CHALLENGES IN THE DIAGNOSIS OF SOFT TISSUE SARCOMA: A COMPARISON OF PRE-DIAGNOSIS CONDITIONS AND HEALTH CARE RESOURCE USE BETWEEN KNOWN SOFT TISSUE SARCOMA PATIENTS AND MATCHED CONTROLS IN CLAIMS DATA
Soft tissue sarcoma (STS) is a heterogeneous group of rare solid tumors that arise from soft tissues, such as muscle, fat, nerves and blood vessels. Since these tumors occur in many different locations of the body, STS is challenging to diagnose. This study was designed to compare health care encounters between STS patients and non-cancer matched controls.
Method: STS patients with at least two ICD-9 codes of 171.x on two different days between July 1, 2004 and March 30, 2014 were identified from the Truven MarketScan claims database. The first 171.x ICD-9 code was defined as index diagnosis. The control cohort was matched on age, gender, geographic region, health plan type, each ICD-9 code in the Charlson Comorbidity Index (CCI) (excluding all cancer codes) and employment status at the matched STS patient index date. Differences between factors during the 6-month pre-index period were tested by t-test for continuous variables and Chi-square or Fisher’s exact test for categorical variables.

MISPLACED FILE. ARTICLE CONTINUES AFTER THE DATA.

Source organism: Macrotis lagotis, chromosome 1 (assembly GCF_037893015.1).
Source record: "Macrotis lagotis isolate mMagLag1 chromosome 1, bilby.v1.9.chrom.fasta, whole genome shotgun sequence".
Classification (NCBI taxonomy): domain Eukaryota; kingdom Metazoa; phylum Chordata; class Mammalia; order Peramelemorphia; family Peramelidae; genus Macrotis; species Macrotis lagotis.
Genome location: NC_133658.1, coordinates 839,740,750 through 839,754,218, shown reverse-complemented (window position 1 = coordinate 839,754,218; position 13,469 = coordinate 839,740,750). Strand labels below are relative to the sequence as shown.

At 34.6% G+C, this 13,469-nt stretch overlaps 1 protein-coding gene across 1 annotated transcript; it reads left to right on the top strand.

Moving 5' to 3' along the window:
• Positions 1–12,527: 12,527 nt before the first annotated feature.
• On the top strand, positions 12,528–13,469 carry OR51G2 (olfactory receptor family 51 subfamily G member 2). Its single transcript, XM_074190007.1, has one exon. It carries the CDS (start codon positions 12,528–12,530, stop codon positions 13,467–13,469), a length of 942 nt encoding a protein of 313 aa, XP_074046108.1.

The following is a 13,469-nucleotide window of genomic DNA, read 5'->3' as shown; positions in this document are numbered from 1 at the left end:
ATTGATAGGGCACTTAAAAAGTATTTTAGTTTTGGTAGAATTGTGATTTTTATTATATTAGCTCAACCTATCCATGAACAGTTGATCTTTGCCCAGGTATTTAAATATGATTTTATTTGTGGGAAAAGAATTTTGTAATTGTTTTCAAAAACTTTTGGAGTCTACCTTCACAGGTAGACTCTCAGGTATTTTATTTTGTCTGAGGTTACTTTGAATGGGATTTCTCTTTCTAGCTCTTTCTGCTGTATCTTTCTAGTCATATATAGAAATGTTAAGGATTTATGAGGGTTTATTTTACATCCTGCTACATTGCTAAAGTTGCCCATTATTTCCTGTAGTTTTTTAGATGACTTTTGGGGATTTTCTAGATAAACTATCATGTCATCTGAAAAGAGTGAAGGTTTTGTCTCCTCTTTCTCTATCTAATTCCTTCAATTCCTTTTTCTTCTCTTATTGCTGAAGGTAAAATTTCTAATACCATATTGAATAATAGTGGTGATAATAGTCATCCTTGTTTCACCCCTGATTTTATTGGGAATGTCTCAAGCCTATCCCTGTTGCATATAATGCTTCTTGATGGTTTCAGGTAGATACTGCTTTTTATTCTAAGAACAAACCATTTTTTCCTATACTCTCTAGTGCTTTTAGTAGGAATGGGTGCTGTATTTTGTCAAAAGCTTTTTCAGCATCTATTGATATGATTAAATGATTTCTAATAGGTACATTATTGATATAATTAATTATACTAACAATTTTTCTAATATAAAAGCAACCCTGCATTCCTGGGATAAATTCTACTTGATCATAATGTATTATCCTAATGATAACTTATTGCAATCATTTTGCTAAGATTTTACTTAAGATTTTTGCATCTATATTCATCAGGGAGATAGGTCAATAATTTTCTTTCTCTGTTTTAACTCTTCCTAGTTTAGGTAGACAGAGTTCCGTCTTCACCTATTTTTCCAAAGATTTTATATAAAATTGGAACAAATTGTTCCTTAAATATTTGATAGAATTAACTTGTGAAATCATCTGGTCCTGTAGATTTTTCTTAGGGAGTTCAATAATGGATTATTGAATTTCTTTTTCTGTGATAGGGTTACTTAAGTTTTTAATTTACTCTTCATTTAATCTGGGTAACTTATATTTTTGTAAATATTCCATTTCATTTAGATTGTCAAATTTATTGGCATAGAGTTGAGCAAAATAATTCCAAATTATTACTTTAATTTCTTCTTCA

Result: Among 17009 eligible STS patients in the database, 7826 patients were able to be matched to a control. The matched population had a mean age of 57.8 (SD=16.9), 51.99% were male, and had a mean CCI of 0.4 (SD=0.8). A significantly greater (p<0.05, ≥5% difference) percentage of patients with STS had ICD-9 codes for neoplasms of uncertain behavior of the skin (15.15% vs 0.0% ), neoplasm of unspecified nature of bone soft tissue and skin (8.36% vs. 0%), actinic keratosis (8.70% vs. 1.37%), pain in soft tissues of limb (10.53% vs. 5.20%), local superficial swelling mass or lump (13.24% vs. 0.22%), and abdominal pain or swell mass (12.64% vs. 4.22%). A significantly greater (p<0.0001) percentage of STS patients had inpatient (15.55% vs. 7.67 %), ER (18.72% vs 14.58%) and physician visits (94.26% vs 91.26%).
Patients diagnosed with STS are significantly more likely to have health care visits and are more frequently diagnosed with conditions that may have similar presentation to STS than matched controls, supporting anecdotal evidence of challenges in reaching an accurate diagnosis. Further work is needed to improve the early detection and diagnosis of STS.